"take a deep breath, then exhale slowly and fully. Now pause. Focus on that empty space, where there is nothing in your lungs. This is the moment of the spirit, of complete stillness in the body. Each time you breathe, pay close attention to what you feel in the silence."
I think of a relationship like a spiderweb, something that can look very diaphanous and tender, but that’s actually extremely strong because of the material, because of the time, because of the energy that was put into it. I love the idea of webbing. It doesn’t have to be a solid thing that we’re creating with relationships. It has to be something that is just as thick as it needs to be to hold this particular group up. A web allows things to fall through, like a sieve. Some things are not meant to be caught. The things that are meant to be caught and held will nourish us.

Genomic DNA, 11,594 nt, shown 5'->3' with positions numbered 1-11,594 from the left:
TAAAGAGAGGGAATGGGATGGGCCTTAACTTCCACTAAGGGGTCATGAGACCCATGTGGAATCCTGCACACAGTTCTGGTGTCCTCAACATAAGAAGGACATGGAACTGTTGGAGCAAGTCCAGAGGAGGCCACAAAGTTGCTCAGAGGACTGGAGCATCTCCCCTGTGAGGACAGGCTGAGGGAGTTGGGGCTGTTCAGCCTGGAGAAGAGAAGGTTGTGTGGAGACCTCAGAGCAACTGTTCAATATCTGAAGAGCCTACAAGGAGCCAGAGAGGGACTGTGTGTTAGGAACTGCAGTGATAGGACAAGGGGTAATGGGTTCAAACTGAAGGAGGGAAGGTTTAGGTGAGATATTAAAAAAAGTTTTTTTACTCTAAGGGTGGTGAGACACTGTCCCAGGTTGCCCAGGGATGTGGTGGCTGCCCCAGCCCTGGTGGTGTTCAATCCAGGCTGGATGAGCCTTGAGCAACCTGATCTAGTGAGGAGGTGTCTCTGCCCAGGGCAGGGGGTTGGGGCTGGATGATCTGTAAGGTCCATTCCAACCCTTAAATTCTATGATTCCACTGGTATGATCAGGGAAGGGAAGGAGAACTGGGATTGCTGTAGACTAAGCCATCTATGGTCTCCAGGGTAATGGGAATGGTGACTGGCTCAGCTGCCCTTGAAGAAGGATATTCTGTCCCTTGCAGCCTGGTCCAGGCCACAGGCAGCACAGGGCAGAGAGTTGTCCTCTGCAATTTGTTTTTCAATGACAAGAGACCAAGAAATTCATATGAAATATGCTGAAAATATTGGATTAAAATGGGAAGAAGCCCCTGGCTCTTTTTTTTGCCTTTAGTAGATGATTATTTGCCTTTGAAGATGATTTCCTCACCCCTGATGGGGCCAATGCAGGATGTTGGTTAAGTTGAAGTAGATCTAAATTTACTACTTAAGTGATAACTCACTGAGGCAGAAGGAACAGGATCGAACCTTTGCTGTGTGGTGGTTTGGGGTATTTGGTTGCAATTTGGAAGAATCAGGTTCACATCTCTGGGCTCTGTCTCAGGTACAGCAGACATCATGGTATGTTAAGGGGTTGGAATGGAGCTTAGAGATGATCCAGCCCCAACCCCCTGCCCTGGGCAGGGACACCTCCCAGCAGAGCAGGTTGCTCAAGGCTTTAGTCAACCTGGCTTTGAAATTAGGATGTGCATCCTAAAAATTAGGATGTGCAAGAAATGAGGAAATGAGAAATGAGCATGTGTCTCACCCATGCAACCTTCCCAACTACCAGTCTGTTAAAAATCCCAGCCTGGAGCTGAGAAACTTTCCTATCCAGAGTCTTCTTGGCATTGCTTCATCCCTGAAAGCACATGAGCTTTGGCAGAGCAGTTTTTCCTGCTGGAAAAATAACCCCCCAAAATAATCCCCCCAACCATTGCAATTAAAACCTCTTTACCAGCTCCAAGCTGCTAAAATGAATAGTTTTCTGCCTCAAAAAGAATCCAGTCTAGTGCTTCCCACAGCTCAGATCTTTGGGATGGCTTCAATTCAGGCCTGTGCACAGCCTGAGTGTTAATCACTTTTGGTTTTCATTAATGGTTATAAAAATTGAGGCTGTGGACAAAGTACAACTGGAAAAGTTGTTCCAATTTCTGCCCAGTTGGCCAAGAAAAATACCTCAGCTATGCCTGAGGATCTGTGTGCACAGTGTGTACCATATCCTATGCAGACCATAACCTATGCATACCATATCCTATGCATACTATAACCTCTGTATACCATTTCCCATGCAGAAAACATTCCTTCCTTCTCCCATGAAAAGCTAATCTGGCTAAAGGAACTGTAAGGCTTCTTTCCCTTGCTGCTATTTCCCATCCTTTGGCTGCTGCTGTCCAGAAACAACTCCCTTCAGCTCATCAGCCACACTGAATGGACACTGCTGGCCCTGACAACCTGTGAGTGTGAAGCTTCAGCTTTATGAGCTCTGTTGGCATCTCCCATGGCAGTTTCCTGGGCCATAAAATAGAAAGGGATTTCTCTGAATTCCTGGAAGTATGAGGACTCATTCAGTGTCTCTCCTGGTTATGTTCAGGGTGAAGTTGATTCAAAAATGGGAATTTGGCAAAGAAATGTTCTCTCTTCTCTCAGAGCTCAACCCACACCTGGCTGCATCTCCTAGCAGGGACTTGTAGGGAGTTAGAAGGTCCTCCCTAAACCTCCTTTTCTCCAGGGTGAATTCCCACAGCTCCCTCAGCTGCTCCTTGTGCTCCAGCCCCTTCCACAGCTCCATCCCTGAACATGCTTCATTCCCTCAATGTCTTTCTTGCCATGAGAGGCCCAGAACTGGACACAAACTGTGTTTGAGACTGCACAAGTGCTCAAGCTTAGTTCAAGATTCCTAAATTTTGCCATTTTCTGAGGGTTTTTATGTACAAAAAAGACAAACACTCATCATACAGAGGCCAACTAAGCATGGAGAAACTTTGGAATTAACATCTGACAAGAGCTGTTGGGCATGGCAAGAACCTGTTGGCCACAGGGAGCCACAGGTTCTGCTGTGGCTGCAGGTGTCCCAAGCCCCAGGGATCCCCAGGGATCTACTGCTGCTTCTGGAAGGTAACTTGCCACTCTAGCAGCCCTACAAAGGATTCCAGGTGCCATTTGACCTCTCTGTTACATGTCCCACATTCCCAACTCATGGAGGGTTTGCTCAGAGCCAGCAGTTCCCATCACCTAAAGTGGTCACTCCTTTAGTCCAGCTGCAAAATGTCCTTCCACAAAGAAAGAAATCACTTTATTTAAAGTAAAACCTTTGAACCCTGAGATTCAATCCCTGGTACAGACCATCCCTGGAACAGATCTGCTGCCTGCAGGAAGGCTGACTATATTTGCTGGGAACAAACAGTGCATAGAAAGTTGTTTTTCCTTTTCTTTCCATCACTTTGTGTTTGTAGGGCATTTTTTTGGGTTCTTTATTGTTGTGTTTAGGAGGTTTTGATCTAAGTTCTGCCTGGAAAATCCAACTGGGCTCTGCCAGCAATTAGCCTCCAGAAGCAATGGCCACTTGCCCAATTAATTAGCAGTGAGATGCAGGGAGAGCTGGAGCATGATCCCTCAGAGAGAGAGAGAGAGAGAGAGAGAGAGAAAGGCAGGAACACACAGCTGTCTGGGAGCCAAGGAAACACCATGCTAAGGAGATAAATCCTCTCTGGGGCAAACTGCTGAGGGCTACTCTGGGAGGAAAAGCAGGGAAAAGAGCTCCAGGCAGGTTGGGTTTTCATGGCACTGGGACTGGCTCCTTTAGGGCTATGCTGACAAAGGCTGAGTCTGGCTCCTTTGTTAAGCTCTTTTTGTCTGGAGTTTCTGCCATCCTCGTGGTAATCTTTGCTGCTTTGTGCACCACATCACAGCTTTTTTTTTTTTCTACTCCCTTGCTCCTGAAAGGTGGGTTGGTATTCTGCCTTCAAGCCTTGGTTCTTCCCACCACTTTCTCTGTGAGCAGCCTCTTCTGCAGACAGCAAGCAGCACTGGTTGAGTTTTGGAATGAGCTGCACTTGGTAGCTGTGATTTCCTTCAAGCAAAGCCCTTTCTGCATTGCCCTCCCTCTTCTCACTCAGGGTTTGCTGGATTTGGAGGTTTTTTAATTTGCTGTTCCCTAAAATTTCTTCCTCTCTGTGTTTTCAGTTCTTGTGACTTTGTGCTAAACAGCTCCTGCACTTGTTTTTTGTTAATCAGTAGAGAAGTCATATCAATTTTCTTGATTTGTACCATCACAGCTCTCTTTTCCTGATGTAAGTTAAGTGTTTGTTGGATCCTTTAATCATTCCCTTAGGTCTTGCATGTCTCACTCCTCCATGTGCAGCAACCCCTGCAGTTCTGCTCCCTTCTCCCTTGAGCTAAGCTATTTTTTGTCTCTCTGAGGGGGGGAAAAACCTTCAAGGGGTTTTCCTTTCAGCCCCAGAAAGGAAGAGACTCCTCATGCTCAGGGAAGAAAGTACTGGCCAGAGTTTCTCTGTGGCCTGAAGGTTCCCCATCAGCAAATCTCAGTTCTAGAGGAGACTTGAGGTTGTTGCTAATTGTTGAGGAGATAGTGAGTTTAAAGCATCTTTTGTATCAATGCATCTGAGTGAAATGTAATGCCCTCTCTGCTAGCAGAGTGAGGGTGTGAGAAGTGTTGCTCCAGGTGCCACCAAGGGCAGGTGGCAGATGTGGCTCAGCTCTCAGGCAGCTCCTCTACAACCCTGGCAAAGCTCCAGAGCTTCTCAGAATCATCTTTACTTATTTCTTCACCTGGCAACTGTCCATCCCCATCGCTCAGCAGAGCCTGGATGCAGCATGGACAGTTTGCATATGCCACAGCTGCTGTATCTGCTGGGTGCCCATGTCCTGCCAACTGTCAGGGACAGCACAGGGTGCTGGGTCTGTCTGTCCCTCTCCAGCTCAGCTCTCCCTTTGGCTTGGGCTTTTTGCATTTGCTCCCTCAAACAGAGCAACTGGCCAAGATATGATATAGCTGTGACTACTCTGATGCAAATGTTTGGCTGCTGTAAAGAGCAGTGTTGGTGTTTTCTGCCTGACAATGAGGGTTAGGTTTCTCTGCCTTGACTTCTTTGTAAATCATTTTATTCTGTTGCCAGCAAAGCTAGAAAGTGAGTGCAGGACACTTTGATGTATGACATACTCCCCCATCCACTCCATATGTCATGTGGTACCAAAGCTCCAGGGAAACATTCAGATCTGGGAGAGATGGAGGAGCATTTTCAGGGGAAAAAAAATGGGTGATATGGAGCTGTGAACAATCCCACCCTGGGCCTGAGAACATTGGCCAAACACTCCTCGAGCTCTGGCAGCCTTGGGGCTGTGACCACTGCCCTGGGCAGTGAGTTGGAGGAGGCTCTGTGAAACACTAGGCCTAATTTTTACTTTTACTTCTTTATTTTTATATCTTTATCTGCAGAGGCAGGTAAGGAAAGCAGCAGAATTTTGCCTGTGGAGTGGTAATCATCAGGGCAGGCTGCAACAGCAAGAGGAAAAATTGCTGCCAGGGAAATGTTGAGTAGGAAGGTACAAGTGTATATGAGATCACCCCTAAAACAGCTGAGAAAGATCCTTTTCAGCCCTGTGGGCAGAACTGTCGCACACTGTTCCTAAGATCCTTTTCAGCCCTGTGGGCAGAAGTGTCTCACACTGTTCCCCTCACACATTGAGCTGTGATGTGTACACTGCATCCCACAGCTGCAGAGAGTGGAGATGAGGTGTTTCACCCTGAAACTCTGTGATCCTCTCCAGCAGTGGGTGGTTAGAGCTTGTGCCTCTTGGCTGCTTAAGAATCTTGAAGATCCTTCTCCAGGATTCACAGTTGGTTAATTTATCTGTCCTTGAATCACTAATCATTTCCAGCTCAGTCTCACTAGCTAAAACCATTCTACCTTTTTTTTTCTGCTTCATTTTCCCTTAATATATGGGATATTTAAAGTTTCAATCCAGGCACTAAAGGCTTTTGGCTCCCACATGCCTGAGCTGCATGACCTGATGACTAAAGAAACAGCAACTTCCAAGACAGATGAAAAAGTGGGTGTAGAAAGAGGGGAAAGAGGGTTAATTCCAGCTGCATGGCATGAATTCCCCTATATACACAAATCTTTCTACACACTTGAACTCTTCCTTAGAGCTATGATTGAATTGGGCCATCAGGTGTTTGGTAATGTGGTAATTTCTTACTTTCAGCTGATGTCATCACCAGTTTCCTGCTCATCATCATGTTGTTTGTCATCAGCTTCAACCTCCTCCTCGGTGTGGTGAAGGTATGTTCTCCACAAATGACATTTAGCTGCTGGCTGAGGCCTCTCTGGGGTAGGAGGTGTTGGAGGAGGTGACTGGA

The most common greeting in the Zulu tribe is Sawubona. It literally means “I see you, you are important to me and I value you”. It’s a way to make the other person visible and to accept them as they are with their virtues, nuances, and flaws. In response to this greeting, people usually say with “Shiboka”, which means “I exist for you”.
Natal was one of the four original provinces of South Africa. It included the Bantustan of KwaZulu, or the land of the Zulus. Most people know about it due to its famous war with Britain at the end of the 19th century. However, sometimes history books camouflage or hide things. They can relegate or disregard our cultural, human, and philosophical legacies. This is a shame, as the African culture is so fascinating.
Sawubona: All my attention is with you. I see you and I allow myself to discover your needs, to see your fears, to identify your mistakes and accept them. I accept you for what you are and you are part of me.